Sunday, September 16, 2007

Quiero decirte que sé que me equivoqué

It occurred to me today that I must love the sound of Denisse Guerrero getting her heart broken. Sure, Fantasía Pop's "One, Two, Three, GO!" has a punky pop-rock charm that's led to me getting "Oye niño, no tengas miedo" stuck in my head several times so far, but I don't think I could stand it if they released an album all in that sound; almost all of my favorite songs by Belanova, the ones that I think have that truly timeless sound, deal with heartbreak and not being with the one you want, whether it's because of a breakup or because you never could have them in the first place. Luckily, few bands can manage to make misery sound as sweet as Belanova without losing the emotional core you'd expect from the lyrics. With this, their third studio album, Belanova has been accused of going too pop, too commercial, and too young, and I could see how "One, Two, Three, GO!" would give you that impression, but the album also contains songs that aren't that far a departure from their sound on Dulce Beat. Like "Por tí," "Baila mi corazón" proves that, when they're on, Belanova can make surrendering to total joy sound just as sweet as they make misery sound, but "Cada que" and "Aún" hint at Belanova's forte: expressing longing. Even "Rockstar," despite its title and somewhat upbeat opening, is another example. Still, the true peak of the album comes midway through and is the song that follows "Rockstar."

Paso el tiempo--I don't think we quite get another song as perfect as "Niño" on this album, but "Paso el tiempo" is the closest we get, and it's possibly a sequel of sorts to it. I'm not sure if anyone else knows how to swoon as perfectly as Denisse; like "Niño," the chorus to this song makes me completely melt. The whole song does, to be honest, with lyrics that are simple but oh so perfect, but the way she uses her voice on the chorus, especially that first sentence--flawless. The chorus comes in two halves, and the opening lines of each half--"Quiero decirte que/sé que me equivoqué" ("I want to tell you that/I know that I was wrong" [or "made a mistake"]) and "Quiero decirte que/nunca te olvidaré" ("I want to tell you that/I will never forget you")--could not be better in sound or meaning. I know they look trite written out like that, but trust me, when sung in Denisse's voice over that synth-pop backing, they for all the world sound like someone has finally captured longing in song...and, surprisingly, it sounds slightly playful and definitely gorgeous--but no less heartbreaking.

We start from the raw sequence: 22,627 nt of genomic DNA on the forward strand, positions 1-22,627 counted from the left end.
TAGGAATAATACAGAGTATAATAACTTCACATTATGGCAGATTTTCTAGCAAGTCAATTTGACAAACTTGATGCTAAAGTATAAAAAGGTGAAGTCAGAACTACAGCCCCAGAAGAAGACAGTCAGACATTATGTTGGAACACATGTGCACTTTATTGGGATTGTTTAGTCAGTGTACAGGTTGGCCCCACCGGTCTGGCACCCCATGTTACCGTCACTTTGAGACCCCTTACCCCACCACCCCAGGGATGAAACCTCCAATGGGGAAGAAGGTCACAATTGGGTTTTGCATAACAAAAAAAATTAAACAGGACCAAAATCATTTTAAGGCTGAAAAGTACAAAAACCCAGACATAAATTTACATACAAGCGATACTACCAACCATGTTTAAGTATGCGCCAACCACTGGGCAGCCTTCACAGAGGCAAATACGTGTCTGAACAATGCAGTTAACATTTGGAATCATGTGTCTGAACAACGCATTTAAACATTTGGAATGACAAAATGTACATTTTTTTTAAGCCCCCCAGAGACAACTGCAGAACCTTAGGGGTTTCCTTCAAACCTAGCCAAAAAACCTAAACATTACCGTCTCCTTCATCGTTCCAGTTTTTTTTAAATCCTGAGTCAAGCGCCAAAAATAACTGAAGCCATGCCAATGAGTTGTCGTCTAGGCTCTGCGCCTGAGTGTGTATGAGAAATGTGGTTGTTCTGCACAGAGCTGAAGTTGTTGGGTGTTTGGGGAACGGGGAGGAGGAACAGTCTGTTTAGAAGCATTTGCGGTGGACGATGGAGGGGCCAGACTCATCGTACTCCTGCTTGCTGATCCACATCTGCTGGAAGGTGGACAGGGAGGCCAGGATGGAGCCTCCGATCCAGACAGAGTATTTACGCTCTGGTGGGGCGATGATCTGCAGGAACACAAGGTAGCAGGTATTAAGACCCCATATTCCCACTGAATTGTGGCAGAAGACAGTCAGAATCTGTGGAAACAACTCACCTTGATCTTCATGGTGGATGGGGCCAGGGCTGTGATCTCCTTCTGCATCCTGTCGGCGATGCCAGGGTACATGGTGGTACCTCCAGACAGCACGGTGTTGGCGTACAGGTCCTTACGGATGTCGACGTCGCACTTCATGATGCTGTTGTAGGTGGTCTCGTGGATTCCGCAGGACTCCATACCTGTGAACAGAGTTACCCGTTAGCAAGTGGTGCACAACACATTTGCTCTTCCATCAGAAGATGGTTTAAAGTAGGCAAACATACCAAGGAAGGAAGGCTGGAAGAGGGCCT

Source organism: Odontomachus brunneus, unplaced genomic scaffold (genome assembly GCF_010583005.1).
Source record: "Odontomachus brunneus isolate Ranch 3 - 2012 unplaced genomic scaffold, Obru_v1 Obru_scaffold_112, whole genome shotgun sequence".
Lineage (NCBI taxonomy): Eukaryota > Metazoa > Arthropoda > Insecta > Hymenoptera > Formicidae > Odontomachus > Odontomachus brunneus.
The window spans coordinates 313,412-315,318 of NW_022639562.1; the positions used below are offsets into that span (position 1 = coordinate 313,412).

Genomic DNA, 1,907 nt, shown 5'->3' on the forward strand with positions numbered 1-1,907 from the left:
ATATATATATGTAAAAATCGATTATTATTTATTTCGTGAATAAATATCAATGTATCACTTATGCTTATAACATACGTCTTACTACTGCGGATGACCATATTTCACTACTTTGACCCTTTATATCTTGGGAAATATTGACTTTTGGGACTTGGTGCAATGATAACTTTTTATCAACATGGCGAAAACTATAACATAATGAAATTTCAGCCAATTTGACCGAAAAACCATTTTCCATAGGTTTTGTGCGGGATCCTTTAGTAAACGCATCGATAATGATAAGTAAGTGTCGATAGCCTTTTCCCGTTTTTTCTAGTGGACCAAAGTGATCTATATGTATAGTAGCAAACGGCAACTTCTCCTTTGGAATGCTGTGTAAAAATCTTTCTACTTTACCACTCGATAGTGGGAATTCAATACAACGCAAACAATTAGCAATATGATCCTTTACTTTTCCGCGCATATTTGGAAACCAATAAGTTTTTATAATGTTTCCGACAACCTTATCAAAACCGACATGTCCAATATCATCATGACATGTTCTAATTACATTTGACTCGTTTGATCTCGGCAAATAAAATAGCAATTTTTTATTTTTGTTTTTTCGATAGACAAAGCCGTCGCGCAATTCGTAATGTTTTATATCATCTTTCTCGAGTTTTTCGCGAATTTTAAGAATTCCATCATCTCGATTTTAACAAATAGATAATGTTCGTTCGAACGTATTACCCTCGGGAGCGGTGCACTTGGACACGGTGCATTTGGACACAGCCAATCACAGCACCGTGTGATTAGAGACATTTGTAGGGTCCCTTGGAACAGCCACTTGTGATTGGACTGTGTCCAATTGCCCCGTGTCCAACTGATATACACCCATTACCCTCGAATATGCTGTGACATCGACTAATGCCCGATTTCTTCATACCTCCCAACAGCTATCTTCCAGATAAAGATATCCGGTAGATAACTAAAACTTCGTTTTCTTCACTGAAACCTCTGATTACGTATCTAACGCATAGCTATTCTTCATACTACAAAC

And, because I haven't been able to get it out of my head since I first heard it, here's "One, Two, Three, GO!". It's been compared to Avril Lavigne and, though I see where that comparison is coming from--Denisse's voice does take on a schoolyard sort of tone and it does feel rockier--it's still not got the whirling guitar riffs I expect from an uptempo Avril song. It has a great shout-along chorus (opening with that "Oye niño, no tengas miedo" that I've had stuck in my head) and some backing "ohohOHoh"s and "hey! hey! hey!"s. I don't mind them dabbling in this, but, as I said, I hope it doesn't become their dominant style.

To buy Belanova's third album Fantasía Pop, go here (physical) or, if you live in the U.S., it's available on iTunes. After all the raving I did up above, I do feel the need to point out that, in my eyes, there's a good amount of filler on it, but to ignore the best songs on it would mean you're missing out on a lot.

Next up: maybe some dance music.

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